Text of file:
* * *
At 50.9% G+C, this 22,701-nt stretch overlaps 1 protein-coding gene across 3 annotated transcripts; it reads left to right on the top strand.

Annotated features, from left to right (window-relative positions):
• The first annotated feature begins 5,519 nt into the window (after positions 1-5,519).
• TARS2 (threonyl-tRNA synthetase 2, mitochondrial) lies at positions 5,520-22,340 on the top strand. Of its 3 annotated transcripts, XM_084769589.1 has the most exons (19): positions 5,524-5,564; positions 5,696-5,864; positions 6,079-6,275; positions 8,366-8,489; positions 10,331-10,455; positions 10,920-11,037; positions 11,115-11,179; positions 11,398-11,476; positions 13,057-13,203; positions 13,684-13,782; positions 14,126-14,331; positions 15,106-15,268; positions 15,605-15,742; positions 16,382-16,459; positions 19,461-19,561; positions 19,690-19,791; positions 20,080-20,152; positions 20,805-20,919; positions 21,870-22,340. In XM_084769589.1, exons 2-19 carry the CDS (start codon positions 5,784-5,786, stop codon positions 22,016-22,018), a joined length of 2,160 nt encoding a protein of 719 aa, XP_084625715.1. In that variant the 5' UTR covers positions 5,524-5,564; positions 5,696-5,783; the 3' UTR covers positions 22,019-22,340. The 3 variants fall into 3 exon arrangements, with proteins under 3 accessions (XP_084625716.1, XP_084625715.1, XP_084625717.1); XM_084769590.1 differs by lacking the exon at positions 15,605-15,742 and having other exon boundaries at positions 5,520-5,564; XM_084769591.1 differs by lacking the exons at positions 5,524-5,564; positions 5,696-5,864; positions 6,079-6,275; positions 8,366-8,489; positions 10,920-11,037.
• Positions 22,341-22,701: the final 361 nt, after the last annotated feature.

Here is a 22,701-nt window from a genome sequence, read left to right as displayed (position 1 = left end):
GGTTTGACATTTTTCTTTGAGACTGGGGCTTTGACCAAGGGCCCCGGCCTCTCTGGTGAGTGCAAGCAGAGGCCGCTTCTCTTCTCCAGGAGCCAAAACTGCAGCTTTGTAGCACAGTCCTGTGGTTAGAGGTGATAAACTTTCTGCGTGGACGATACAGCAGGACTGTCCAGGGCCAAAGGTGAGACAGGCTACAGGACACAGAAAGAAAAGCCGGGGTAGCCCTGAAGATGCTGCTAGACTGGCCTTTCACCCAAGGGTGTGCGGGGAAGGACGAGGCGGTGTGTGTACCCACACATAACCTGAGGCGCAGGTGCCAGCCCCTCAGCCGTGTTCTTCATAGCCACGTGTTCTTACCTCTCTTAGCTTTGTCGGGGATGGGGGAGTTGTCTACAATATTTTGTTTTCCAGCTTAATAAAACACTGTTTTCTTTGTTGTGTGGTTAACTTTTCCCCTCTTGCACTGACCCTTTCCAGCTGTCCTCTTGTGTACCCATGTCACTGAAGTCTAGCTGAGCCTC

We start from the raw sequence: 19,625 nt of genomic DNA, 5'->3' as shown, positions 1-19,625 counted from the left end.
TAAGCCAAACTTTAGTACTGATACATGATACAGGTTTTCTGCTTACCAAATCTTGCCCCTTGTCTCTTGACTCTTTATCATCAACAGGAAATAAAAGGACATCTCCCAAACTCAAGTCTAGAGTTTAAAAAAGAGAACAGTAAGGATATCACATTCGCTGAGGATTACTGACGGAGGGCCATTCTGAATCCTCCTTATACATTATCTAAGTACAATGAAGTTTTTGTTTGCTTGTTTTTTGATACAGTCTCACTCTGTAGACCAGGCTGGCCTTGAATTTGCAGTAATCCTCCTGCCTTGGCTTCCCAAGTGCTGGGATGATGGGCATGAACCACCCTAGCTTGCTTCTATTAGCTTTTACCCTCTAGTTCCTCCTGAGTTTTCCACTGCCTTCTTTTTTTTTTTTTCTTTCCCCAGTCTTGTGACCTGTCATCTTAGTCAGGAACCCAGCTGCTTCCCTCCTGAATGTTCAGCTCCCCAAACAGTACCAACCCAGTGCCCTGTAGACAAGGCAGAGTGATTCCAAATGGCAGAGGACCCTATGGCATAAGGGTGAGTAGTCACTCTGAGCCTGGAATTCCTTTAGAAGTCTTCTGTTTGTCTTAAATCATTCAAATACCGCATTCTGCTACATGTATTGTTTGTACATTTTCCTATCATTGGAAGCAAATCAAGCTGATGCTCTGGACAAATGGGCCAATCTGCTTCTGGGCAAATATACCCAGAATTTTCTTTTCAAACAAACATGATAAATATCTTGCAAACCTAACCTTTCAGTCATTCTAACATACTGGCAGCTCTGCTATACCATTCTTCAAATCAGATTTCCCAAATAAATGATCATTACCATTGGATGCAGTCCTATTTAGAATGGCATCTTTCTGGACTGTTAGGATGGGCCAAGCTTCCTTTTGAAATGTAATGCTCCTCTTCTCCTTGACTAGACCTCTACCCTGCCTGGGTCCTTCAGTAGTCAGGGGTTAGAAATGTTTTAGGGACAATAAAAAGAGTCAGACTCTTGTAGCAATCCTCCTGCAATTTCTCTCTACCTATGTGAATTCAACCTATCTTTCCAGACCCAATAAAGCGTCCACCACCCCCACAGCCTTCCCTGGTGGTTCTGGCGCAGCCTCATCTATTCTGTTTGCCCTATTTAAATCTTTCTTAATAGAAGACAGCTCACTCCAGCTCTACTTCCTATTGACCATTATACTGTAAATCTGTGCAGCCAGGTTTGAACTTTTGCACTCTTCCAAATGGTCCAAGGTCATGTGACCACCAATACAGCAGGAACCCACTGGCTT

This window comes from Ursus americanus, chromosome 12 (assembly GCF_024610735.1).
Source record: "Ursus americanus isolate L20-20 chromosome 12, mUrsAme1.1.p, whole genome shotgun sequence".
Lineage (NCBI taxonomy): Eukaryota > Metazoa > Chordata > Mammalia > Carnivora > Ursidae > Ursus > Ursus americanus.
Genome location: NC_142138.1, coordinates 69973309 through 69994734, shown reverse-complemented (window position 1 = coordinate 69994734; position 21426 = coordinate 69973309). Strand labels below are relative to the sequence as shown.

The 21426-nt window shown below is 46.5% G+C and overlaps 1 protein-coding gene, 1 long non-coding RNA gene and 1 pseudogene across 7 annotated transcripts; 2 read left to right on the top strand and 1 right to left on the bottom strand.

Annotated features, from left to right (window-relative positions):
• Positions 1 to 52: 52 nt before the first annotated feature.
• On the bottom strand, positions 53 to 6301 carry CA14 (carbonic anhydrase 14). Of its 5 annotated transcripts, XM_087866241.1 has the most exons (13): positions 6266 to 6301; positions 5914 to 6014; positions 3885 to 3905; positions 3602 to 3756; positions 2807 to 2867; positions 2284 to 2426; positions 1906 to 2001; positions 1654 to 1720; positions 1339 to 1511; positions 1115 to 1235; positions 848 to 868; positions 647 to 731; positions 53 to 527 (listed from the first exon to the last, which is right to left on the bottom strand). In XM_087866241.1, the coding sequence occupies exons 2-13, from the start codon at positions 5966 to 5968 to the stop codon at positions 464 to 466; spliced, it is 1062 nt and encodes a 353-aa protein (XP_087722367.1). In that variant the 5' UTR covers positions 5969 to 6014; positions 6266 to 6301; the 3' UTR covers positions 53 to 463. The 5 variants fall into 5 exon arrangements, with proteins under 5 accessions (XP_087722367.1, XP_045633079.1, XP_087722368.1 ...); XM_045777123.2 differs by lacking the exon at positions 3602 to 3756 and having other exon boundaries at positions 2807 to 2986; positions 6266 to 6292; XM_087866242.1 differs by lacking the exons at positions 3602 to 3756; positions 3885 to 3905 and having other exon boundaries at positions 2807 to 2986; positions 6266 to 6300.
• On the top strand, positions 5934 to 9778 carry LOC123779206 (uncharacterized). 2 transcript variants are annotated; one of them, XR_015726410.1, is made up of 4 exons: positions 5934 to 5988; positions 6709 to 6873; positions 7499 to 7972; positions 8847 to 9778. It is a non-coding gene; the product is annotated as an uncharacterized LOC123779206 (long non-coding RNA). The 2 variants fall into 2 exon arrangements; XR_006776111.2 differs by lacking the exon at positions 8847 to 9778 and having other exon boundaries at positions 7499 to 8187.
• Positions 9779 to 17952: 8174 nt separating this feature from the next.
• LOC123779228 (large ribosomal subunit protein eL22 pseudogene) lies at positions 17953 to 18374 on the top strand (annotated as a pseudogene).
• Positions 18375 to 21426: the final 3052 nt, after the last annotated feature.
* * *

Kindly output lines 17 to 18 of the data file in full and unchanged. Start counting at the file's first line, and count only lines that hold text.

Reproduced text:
• On the bottom strand, positions 53 to 6301 carry CA14 (carbonic anhydrase 14). Of its 5 annotated transcripts, XM_087866241.1 has the most exons (13): positions 6266 to 6301; positions 5914 to 6014; positions 3885 to 3905; positions 3602 to 3756; positions 2807 to 2867; positions 2284 to 2426; positions 1906 to 2001; positions 1654 to 1720; positions 1339 to 1511; positions 1115 to 1235; positions 848 to 868; positions 647 to 731; positions 53 to 527 (listed from the first exon to the last, which is right to left on the bottom strand). In XM_087866241.1, the coding sequence occupies exons 2-13, from the start codon at positions 5966 to 5968 to the stop codon at positions 464 to 466; spliced, it is 1062 nt and encodes a 353-aa protein (XP_087722367.1). In that variant the 5' UTR covers positions 5969 to 6014; positions 6266 to 6301; the 3' UTR covers positions 53 to 463. The 5 variants fall into 5 exon arrangements, with proteins under 5 accessions (XP_087722367.1, XP_045633079.1, XP_087722368.1 ...); XM_045777123.2 differs by lacking the exon at positions 3602 to 3756 and having other exon boundaries at positions 2807 to 2986; positions 6266 to 6292; XM_087866242.1 differs by lacking the exons at positions 3602 to 3756; positions 3885 to 3905 and having other exon boundaries at positions 2807 to 2986; positions 6266 to 6300.
• On the top strand, positions 5934 to 9778 carry LOC123779206 (uncharacterized). 2 transcript variants are annotated; one of them, XR_015726410.1, is made up of 4 exons: positions 5934 to 5988; positions 6709 to 6873; positions 7499 to 7972; positions 8847 to 9778. It is a non-coding gene; the product is annotated as an uncharacterized LOC123779206 (long non-coding RNA). The 2 variants fall into 2 exon arrangements; XR_006776111.2 differs by lacking the exon at positions 8847 to 9778 and having other exon boundaries at positions 7499 to 8187.